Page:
Nigel Cabourn Website

44030715374d4f94fbd6f0be29219039f3dcd665.700

3b868ae315275f87e5da493f149f39094524fe09.700 4b905c3f744db14e750218e02596e7227e6d5633.700 6771fb96d1b4132807114289acc816a26bbcdbd1.700 6950a366dd6bed5ef29165847ad22a29cddc5b49.700 cc45a6314d76df14e05e16cc76ff6b9e8c76c31f.700 73fab272bbf042c16e157a66404ee30c13b92c61.700

dd36934dd7247e915f5c9620df0af9e7dee8d7ae.700

Nigel Cabourn’s new web site is finally up and running, a big improvement on the original which never seemed to get much love or be updated, hoping the new site will get more regular content added.  The best addition has to be the webstore, which features products I haven’t seen at the usual suspects as well as Cabourn web store exclusives (I love the camo aircraft jacket and can see me picking this up at the right price)

I’m also loving the taped Aircraft jacket, I bought the SS12 version but have to say it was the worst jacket I’ve ever owned in terms of performance. The slightest bit of rain would penetrate the fabric, leaving it stuck to your skin like tissue paper. Yes, I get it’s not in a modern technical performance fabric and is based on traditional fabrics/production methods (oil cloth cotton) but I’d still expect it to keep me dry for 5 mins in mild rain. Anyhow, this must be a common complaint as they’ve added external taped seams and presumably seam sealed all joins internally to make the jacket waterproof.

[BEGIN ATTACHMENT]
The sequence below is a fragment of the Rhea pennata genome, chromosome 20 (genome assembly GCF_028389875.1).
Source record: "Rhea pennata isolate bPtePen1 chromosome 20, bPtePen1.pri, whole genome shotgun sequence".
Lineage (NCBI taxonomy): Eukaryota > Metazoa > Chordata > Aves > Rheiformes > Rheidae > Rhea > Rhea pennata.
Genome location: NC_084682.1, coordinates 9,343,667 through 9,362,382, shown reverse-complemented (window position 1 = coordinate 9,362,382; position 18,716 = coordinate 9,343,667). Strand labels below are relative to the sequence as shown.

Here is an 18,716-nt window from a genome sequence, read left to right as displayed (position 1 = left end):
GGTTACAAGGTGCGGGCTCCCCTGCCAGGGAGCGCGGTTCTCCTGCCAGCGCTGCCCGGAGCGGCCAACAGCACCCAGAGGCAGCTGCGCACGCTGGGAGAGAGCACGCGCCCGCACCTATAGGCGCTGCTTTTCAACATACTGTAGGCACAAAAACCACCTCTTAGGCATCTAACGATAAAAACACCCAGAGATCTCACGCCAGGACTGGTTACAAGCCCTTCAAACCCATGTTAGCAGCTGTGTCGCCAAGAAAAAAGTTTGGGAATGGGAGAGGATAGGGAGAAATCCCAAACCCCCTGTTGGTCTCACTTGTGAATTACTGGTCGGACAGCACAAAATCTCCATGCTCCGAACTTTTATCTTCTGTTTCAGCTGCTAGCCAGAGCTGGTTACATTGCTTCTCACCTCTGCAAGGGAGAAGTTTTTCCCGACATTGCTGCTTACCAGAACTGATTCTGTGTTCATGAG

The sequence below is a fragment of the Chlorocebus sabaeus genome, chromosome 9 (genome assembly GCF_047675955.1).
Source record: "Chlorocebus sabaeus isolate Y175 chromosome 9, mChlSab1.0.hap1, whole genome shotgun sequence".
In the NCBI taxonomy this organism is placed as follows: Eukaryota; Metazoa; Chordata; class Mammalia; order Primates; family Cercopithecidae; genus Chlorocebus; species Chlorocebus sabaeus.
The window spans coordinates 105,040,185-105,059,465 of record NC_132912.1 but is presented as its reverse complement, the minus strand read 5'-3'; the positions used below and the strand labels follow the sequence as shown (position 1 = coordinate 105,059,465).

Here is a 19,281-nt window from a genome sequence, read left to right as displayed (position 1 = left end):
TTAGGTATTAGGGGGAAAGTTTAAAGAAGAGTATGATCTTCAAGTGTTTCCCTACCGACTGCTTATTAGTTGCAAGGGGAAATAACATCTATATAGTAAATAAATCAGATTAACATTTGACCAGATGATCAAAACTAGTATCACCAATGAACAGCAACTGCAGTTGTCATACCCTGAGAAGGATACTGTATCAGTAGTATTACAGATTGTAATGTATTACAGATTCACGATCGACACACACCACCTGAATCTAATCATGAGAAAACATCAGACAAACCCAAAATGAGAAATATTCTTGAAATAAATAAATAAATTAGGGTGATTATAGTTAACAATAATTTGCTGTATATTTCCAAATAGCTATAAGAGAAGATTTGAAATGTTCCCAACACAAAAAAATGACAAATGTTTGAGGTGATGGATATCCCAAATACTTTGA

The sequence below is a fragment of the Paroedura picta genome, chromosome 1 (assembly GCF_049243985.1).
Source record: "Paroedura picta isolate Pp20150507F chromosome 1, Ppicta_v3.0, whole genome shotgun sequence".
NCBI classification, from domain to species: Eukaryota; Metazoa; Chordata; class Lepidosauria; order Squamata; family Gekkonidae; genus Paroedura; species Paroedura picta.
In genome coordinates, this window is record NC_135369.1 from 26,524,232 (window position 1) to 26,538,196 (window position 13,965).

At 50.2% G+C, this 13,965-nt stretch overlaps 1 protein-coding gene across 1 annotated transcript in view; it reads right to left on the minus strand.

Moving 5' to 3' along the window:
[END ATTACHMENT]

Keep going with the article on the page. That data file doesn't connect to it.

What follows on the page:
My favourite piece, and one I’ll be picking up for sure, is the Army Buckle Pant. I saw these on Corniche’s site and thought they looked interesting, having gotten a better look at them here I’m sold. I prefer a looser aesthetic these days, I think these’ll be a perfect lightweight pair of summer pants. By Cabourn’s usual sky high pricing they’re pretty reasonable at £270 too (all the noise around pricing over the last few years seems to have sunk in, but £1,000 for a cameraman?)